Coraline (2009) review by That Film Fatale

Welcome to The Twilight Zone for kids in another Henry Selick production, Coraline. The audience will see childhood fun and frolics take on a sinister edge and bringing the characters to life are Dakota Fanning as Coraline with Teri Hatcher and John Hodgman featuring as her parents. Henry Selick uses his famous stylistic way of film animation making this piece of work instantly identifiable.

In the land of the Pink Palace Apartments, that Coraline and her family can now call home, you find the rise of all things supernatural and weird. Being in the ‘writing’ game means her parents move where work takes them; think Military style but not as extreme. A new home, and parents that are too occupied with work to make time for her proves difficult to cope with, more so for an only child. Left to her own devices she explores the new land and soon comes across the only other child in the vicinity, Wybie, an odd but bright young lad. Shocked that she has moved here, as the area only attracts adults, he now has a partner in crime despite Coraline’s reluctance.

Depressed and frustrated with life in her dreary, rundown new home, Coraline soon begins to wish that circumstances were different. Perhaps life could be more about her, activities, and fun. In her ideal world she would have friends to play with, parents that cooked delicious meals and showed an interest in her development and life. Instead she had been dealt the hand of cards that involve loneliness, until the discovery of a small locked door. During the day it stays bricked up, only in the evening it tunnel out to a whole new world.  A parallel world to the one Coraline currently coasts along in.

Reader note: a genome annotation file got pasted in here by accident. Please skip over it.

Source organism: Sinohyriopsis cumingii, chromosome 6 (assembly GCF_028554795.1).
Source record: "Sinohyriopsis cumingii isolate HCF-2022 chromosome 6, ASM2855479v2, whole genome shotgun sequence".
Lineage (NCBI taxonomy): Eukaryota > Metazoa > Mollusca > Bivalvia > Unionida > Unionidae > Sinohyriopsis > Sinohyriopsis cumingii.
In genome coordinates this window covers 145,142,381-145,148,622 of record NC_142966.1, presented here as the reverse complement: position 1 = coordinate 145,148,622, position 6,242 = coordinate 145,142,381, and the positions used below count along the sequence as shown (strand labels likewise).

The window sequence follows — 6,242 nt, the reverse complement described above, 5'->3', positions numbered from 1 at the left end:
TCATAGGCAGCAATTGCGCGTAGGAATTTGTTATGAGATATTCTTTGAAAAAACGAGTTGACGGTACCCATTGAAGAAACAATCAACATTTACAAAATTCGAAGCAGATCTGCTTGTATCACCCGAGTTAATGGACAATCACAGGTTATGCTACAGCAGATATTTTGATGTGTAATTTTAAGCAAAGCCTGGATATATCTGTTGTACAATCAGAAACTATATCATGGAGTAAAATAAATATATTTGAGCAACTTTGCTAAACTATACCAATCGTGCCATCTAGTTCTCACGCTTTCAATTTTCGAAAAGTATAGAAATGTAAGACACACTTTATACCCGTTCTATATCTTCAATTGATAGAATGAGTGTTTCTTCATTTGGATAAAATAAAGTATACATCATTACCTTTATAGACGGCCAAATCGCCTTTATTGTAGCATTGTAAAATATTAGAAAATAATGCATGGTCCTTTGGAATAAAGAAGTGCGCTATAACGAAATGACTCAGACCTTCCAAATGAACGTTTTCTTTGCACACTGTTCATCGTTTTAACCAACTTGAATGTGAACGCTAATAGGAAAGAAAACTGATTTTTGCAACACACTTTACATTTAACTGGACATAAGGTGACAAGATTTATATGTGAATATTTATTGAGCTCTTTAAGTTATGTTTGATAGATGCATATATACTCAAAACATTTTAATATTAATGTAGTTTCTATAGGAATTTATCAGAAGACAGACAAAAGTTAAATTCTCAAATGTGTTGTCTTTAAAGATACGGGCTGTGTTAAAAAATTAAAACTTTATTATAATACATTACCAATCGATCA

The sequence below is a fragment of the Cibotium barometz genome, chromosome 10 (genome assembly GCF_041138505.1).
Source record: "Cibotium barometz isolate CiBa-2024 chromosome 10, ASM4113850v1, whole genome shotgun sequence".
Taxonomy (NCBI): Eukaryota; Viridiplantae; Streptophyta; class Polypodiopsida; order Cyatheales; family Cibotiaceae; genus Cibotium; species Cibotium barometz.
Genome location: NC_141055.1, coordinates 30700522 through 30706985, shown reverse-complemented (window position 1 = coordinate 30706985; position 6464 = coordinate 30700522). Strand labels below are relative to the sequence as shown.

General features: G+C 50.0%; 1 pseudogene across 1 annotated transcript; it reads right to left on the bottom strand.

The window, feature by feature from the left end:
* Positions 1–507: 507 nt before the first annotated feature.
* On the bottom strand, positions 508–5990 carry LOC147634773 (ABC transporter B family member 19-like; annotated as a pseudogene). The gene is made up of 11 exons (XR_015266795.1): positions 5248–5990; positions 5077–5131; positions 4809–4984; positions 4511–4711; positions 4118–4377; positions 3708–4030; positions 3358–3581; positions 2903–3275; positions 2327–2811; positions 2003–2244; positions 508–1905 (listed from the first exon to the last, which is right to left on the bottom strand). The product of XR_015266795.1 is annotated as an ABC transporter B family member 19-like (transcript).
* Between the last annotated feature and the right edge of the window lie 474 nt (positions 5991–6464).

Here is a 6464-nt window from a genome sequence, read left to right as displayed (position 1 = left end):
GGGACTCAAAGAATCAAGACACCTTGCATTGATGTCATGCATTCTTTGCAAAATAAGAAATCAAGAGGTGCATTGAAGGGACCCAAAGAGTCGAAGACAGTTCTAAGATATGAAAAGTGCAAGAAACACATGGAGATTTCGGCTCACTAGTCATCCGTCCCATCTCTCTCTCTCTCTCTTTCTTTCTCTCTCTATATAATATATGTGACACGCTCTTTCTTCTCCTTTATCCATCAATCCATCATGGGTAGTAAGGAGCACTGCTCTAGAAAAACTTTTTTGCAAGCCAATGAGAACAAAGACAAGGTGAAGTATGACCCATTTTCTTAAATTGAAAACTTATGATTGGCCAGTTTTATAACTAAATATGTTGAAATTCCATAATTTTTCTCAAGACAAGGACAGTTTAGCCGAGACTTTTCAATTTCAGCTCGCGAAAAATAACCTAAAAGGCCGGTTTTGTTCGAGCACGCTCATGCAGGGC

This tunnel links her living room to a living room in the exact same apartment, seemingly connecting back to her house. How deceptive this is. In this realm the Pink Palace Apartments are friendlier, their tenants exciting and interesting. Her parents make the most notable change, and importantly become humorous and loving. Life is there to enjoy – something Coraline has not experienced until now.

However in a Henry Selick production things are never as they seem and despite being introduced to this thrilling new lifestyle, her “new” family are odd in a deceptive way. One request from them is to change her eyes to buttons – just as they have.

In Coraline, a seemingly fun-filled film, darkness lurks. Consistent in the style of Henry Selick and his coalition of writers and producers. Childhood dreams and lives pan out very differently to the normal “Disney-fied” animation of contentment and happy endings.

Another reason to be careful what you wish for.

 

 

Jordanna K. Virdee

 

That Film GuyCoraline (2009) review by That Film Fatale

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